How Gulisi got her groove back in Austin’s Mexican Club
By Monica “Gulisi” Beckford, MD, M.Ed.
I know exactly where I was standing when I heard about the planes
hitting the towers. I was standing in a clinic in Austin frequented
mainly by Mexicans. I felt so proud that I, a black woman born
in Honduras, knew what the word for building was in Spanish. “Edificio,” I
said to the woman searching for the word. What happened on September
1, 2001, frightened me to the point that I wanted to leave the
United States. It scared me so much that I decided then that when
they came to kill me, they would find me dancing.
Why dancing? The previous summer I had volunteered with the Austin
Police Department’s Victim Services. I went to Austin clubs
and distributed flyers warning about the date rape phenomenon.
Club Carnaval on Riverside Drive, a Mexican club, was one of my
assignments. Now mind you I am a Black woman who had come to terms
with my African, African/American and Caribbean roots in the past.
What I had not come to terms with were my Hispanic roots, despite
living in New York for years around Puerto Ricans. So, I walk into
Club Carnaval with my flyer-distributing partner. When my partner
saw the crowd, she wanted to leave immediately. I on the other
hand, got drawn to the music and the people. The music, a Cumbia,
hit my soul as if I had been thirsting for it all my life. I stopped
and stared at the people moving in unison to the rhythm. I looked
at their smiling faces and watched their bodies move with energy.
In that moment I decided I wanted what they had. I wanted to divertir the
way Mexicans were doing it at this club. I wanted joy and to belong
to this crowd in a way I had not anticipated. My soul was touched.
I have not been the same since. My Hispanic roots spoke to me.
Honduras, where I’m from, is one country away from Mexico.
My first language was Spanish. And, if you are a Black person who
was born in one of the Spanish-speaking Central American countries,
you are considered Hispanic. Now that I “discovered” the
Austin Mexican club scene, my weekends begin on Thursdays. I go
to Desperados on Lamar Boulevard on Thursdays. For live Mexican
music on Fridays at 5 p.m., I frequent Desperados again for the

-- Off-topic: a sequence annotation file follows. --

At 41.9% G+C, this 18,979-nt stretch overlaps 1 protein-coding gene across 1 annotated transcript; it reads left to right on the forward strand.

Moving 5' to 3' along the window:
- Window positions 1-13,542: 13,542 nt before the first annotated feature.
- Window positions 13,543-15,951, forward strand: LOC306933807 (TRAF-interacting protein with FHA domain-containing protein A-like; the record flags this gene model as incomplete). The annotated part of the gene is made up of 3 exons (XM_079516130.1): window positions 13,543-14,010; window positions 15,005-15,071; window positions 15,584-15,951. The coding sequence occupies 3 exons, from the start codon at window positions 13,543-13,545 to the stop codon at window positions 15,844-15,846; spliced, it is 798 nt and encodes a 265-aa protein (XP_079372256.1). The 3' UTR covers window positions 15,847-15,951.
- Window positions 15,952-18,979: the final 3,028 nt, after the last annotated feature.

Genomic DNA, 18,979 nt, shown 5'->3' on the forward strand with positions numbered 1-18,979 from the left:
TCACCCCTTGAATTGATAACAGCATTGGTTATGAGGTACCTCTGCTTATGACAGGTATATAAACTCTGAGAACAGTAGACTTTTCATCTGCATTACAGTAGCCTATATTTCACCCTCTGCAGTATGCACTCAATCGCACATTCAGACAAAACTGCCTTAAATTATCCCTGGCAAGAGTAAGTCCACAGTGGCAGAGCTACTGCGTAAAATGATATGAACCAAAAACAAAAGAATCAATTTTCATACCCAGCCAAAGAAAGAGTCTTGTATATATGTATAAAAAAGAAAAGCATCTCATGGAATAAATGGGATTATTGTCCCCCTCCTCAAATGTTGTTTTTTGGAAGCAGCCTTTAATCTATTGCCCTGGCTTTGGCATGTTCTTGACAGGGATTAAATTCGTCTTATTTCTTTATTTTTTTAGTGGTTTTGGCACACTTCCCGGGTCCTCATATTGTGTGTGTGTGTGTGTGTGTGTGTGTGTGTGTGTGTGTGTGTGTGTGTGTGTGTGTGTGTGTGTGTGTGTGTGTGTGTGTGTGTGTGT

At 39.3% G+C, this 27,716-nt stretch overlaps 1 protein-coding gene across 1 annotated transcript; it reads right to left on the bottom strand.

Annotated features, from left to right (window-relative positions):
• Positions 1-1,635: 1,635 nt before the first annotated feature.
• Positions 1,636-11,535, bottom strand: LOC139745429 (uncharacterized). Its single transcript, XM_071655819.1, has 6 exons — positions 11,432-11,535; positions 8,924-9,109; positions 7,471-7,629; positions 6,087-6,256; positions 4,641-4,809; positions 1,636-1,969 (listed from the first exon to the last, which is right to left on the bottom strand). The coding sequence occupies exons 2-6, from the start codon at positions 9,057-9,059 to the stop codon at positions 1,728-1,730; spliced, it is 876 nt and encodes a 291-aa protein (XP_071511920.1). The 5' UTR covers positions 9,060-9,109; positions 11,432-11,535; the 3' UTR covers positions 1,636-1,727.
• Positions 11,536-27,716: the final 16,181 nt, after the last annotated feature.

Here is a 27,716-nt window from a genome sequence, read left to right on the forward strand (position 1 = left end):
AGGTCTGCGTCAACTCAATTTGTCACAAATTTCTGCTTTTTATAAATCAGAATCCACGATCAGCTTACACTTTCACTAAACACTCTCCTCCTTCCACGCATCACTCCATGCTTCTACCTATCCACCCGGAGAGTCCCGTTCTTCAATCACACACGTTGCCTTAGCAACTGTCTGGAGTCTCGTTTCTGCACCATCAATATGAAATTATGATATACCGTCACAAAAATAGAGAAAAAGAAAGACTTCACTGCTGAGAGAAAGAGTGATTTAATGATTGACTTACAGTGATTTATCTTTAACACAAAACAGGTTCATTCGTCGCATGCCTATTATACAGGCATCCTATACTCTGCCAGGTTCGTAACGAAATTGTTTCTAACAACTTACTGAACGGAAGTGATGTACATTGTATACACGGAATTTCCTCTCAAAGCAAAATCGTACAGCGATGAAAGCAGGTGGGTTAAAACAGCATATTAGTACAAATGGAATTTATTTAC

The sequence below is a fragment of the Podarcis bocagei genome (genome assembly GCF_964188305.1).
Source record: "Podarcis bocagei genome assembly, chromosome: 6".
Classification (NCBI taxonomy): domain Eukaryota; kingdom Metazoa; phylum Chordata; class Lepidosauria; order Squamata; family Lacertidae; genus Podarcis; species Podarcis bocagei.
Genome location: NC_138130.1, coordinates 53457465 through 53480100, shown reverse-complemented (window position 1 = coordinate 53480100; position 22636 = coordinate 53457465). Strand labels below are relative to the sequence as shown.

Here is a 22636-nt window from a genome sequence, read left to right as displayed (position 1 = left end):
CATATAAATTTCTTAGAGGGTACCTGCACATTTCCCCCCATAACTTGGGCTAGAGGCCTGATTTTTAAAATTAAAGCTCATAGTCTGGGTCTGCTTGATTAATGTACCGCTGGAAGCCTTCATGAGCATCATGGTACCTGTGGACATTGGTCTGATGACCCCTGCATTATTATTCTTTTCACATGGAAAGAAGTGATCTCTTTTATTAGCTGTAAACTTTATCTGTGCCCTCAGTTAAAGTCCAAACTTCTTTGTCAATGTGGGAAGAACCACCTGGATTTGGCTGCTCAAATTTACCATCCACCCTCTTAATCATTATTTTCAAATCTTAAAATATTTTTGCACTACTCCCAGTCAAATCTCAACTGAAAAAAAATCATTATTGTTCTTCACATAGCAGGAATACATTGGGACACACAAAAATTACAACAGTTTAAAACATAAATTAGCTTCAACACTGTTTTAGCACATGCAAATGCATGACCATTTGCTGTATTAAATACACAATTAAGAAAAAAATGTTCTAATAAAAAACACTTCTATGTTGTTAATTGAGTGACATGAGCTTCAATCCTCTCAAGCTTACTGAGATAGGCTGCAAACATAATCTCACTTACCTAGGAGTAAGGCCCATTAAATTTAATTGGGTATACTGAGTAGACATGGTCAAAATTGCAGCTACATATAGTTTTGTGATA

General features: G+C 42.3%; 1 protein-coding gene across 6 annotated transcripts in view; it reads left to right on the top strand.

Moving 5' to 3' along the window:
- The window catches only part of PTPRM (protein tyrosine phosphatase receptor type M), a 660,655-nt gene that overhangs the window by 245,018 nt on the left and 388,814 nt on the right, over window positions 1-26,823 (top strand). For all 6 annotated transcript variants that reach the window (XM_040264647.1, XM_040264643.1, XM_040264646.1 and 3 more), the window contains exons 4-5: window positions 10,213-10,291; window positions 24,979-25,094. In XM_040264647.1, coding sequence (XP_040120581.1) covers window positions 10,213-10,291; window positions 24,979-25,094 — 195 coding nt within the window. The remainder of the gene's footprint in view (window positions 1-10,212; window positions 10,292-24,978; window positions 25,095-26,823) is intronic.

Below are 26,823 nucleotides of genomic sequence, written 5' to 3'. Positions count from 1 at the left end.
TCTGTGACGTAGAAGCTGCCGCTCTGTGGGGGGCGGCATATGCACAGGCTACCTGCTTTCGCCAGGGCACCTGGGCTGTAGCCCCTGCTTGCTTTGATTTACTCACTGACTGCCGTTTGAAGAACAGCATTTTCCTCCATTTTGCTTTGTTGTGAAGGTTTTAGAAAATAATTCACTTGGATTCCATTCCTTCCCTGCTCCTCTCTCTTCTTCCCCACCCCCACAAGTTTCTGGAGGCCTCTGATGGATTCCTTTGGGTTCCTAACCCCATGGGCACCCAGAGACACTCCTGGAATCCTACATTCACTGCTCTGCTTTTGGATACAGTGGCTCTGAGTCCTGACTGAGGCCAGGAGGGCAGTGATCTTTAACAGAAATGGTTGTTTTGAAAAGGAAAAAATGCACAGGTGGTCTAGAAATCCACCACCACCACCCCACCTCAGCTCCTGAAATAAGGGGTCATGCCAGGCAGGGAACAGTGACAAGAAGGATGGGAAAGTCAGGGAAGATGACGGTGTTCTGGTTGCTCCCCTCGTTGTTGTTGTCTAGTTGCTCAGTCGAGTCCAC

free Mexican food buffet and happy hour. Then I wander over to
Club Carnaval on Riverside to get in before 10 p.m. while it is
free for women. On Saturdays I stay close to home and go to Club
Rodeo on Lamar Boulevard where they play a mix of American Mexican
and Central American music. To top off the weekend I go to Club
Rodeo on Sundays to watch the “El Chico Mas Sexy” show
where men get to titillate women by disrobing to music. By Monday
at 2 a.m. when the club closes, I’m exhausted but exhilarated.
I frequent clubs like a groupie following a favorite band. Going
to Austin Mexican clubs allows me to have the illusion of being
out of the United States without having to present my passport.
The clubs are a world to themselves, another country, and different
from anything you will ever experience. There is sensuousness in
Mexican clubs that I have not experienced elsewhere. The smell
of beer on someone’s breath; the feel of someone’s
hair draping me; the taste of sweat that runs down my face from
all the dancing; the sight of “overweight” women in
sexy garments dancing provocatively with tall buff men. As a single
woman I like going to Mexican clubs in Austin because, if you haven’t
been ‘bothered” by a man in a good while, these clubs
are the ideal place to get a testosterone fix. The ratio of men
to women is usually 2-3:1.
The Mexican people made this Black woman,
with a multicultural background, feel very welcome. They seem to
know how to just be. Dance for the sake of dancing.
Talk for the sake of talking. They allowed me to feel alive and safe. My spirit
is soaring. I now tend to smile more and the colors I see are more vibrant. My
body seems to be in sync with all other rhythms. Stasis no longer exists in my
life. The Mexican music, Cumbia and Norteno alike, was like the catalyst I needed
to stop being afraid of being in the U.S. In retrospect, by accepting the finality
of life that came with 9/11 events, I found vibrancy of life in the Austin Mexican
music scene. The day I walked into Austin’s Club Carnaval on Riverside
Drive was the best day of my Austin life.
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Read Writing Austin’s Lives introduction